The location of each of the foot-tapping ensembles in the ornate French Quarter seemed to be divided by radius of sound. No matter where in the Quarter one stood, no artist overlapped another, yet the music never seemed to end.
From big band to zydeco, drum lines to country music, opera to bluegrass, all holding firmly to their knots tied on the tug-of-war rope of jazz. The closeness of humidity, and the smell of hot pavement and cooked meat hung in the air.
Tents, trucks, and tables sold creative Creole dishes to accompany the mainstays; crawfish ettoufee chili dogs, Cajun meat pies, alligator sausage po-boys, crab beignets, crawfish boils, and pralines. Washing down the heat of the day and the heat of the food with ice cold local beers and frozen daiquiris never tasted so refreshing.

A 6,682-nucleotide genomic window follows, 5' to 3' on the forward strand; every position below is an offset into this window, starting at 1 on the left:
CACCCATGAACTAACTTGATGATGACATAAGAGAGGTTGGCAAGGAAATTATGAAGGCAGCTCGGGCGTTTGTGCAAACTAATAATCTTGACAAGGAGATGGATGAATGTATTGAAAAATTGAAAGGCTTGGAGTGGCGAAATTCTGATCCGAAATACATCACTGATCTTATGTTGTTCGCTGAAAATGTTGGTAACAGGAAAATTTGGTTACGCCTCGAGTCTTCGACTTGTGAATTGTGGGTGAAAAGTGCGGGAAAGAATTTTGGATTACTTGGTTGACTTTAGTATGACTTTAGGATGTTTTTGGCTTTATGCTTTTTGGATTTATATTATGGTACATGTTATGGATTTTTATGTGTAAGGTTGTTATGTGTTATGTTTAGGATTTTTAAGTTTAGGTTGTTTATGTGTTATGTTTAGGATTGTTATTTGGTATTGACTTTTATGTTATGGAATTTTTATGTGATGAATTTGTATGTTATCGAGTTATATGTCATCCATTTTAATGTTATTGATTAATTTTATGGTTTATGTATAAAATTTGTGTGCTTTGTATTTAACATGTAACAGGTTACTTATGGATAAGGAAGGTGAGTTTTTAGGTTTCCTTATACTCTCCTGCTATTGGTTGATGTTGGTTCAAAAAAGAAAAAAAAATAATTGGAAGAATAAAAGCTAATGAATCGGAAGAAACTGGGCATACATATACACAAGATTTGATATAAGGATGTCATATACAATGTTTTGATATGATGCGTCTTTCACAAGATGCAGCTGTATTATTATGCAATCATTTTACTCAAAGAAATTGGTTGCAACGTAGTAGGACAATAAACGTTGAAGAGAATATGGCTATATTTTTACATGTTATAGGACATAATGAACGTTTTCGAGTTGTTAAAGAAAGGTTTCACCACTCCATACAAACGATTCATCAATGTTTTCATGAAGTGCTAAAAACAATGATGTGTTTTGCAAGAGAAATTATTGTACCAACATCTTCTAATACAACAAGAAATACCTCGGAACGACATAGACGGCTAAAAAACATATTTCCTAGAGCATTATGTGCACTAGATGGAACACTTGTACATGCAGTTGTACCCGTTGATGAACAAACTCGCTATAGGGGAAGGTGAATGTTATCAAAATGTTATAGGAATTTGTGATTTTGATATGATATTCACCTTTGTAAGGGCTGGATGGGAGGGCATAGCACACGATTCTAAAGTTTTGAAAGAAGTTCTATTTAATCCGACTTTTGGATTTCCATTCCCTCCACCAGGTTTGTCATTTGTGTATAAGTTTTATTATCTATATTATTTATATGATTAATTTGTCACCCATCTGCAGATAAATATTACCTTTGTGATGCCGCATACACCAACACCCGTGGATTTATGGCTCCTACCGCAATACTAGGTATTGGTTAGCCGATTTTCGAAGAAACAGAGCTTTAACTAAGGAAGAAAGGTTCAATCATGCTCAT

A meandering stream of bodies weaves through the streets, oxbow lakes of people formed around each band, some bouncing with the rhythm, some dancing, and some just sitting in the hot sun, trying to conserve energy.
The night ended where New Orleans was both famous and infamous for; Bourbon Street. Refreshed and probably tipsy, the crowd renewed itself on this singular street, closed to traffic but open to alcohol and indulgence. Beads fell from the sky when those on the galleries deemed it appropriate. Huge beers, hurricanes, and hand grenades were peddled from open doors; the drinks, not the natural disaster or the weapon.
As the evening progressed, so did the intoxication level of the general throng. Ending the evening before midnight and falling into bed, jazz music was the soundtrack of my dreams.